reviewing sufficiency questions, this Court must acknowledge the Commonwealth’s higher
burden of proof at the trial level – to prove a defendant guilty beyond a reasonable doubt.
[W]hen the question of the sufficiency of the evidence is raised on
appellate review, we must determine whether a reasonable fact
finder could have found from the evidence before it that guilt had
been proved beyond a reasonable doubt. Furthermore, when
reviewing the sufficiency of the evidence, we view the evidence in
the light most favorable to the Commonwealth, granting all
reasonable inferences fairly deducible from the evidence.
Crump v. Commonwealth, 20 Va. App. 609, 617, 460 S.E.2d 238, 241-42 (1995). We find,
using the relevant standards, that the evidence was sufficient to prove both venue and appellant’s
possession of the cocaine.
The entire property of the airport known as Dulles International Airport does straddle the
boundary line between Loudoun and Fairfax Counties. However, the map that appellant
introduced into evidence clearly shows that all portions of the airport in which a person would
lose a wallet are in Loudoun County – the main terminal or concourse, the satellite terminals, and
the parking areas. The only portions of the airport that are in Fairfax County are parts of a few
runways, the green open areas surrounding those runways, and parts of a few access roads. 3
We find the evidence was sufficient to establish a “strong presumption” that the crime
here occurred in Loudoun County. The venue for this trial was proper.
Additional evidence supports the sufficiency finding that appellant possessed the cocaine
in Loudoun County, prior to losing his wallet. Initially, we note the wallet was turned in to the
mobile lounge manager’s office “in the airport itself,” i.e., the main terminal. Officer Smith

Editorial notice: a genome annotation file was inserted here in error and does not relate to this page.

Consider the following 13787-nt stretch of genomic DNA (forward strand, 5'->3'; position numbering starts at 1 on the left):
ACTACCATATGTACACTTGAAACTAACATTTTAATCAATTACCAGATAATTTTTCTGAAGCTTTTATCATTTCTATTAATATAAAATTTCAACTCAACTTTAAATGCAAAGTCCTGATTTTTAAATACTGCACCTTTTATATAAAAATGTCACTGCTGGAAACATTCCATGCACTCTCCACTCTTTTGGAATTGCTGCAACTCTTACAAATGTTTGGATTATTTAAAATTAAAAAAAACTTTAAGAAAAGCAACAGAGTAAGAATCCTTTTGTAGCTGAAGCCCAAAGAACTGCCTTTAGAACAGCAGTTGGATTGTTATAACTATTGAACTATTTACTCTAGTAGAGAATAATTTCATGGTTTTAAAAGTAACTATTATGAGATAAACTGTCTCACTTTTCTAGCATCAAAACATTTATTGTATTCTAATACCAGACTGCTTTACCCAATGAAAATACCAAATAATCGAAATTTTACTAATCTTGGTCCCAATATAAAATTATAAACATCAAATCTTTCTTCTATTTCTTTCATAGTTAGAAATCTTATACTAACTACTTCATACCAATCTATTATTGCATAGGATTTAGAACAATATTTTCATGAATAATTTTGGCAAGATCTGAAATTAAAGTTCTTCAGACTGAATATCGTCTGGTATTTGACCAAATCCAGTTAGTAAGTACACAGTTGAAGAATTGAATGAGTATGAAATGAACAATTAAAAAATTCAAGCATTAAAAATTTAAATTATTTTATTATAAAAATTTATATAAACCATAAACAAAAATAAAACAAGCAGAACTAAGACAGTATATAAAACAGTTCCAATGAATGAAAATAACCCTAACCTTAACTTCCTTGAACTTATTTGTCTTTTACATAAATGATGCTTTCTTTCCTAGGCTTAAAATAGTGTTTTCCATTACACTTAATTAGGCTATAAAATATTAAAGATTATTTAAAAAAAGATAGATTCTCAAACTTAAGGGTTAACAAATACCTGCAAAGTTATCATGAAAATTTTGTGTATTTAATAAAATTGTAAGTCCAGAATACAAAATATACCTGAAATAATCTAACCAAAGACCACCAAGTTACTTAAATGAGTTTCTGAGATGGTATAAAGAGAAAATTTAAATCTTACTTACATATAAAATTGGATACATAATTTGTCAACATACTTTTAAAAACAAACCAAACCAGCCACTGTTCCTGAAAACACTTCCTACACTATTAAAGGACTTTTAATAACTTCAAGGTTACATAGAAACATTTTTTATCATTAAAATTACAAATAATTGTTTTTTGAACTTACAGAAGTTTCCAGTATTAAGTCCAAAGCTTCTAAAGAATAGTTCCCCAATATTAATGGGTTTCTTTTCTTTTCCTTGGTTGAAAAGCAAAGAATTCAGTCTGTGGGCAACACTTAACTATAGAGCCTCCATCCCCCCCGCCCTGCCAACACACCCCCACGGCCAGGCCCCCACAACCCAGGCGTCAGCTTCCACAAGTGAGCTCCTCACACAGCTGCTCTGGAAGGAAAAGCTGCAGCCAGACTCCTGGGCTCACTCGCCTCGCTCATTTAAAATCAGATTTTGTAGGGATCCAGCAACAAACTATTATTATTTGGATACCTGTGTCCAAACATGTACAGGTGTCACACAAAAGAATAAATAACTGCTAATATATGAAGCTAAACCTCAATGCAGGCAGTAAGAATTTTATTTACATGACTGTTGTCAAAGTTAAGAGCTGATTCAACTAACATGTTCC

In addition, most, if not all, of the portion of Dulles International Airport in Fairfax
County is within a mile of the Loudoun County boundary line. Under Code § 16.1-123.1(2)(b),
courts have jurisdiction to handle matters occurring within a mile of their counties’ boundary
lines. See also Code §§ 17.1-513 and 19.2-250(A). Therefore, if appellant had possessed the
wallet that contained the cocaine in the Fairfax County portion of the airport, venue would still
lie in Loudoun County.
retrieved the wallet from the manager’s office and returned to the police station, which was
outside the main terminal, but also in Loudoun County, and not within walking distance of other
parts of the airport. In less than half an hour of her return, appellant appeared at the police
station to claim the wallet. In order to discover that he had lost his wallet, find out where it was
lost, determine that the police had the wallet, and drive to the police station, appellant must have
been within the terminal areas when he lost the wallet. No other inference is supported by the
evidence. See McNair v. Commonwealth, 31 Va. App. 76, 86, 521 S.E.2d 303, 308 (1999) (en
banc) (noting that the Commonwealth need only exclude every reasonable hypothesis of
innocence). Appellant certainly was not on those portions of the airport in Fairfax County
because, if he had lost the wallet on the runway or on the roadway, appellant would still have
been searching those large, wide-open areas for the wallet, rather than appearing before Officer
Smith within half an hour of her return to the police department, after receiving the wallet from
the mobile lounge manager’s office in the main terminal of the airport. Viewing the evidence in
the light most favorable to the Commonwealth, as we must do on appeal as the Commonwealth
prevailed below, we cannot find the trial court erred in convicting appellant of possession of the
cocaine found in his wallet.
As the evidence supports the trial court’s determinations that venue lay in Loudoun
County and that appellant possessed the cocaine, we affirm his conviction.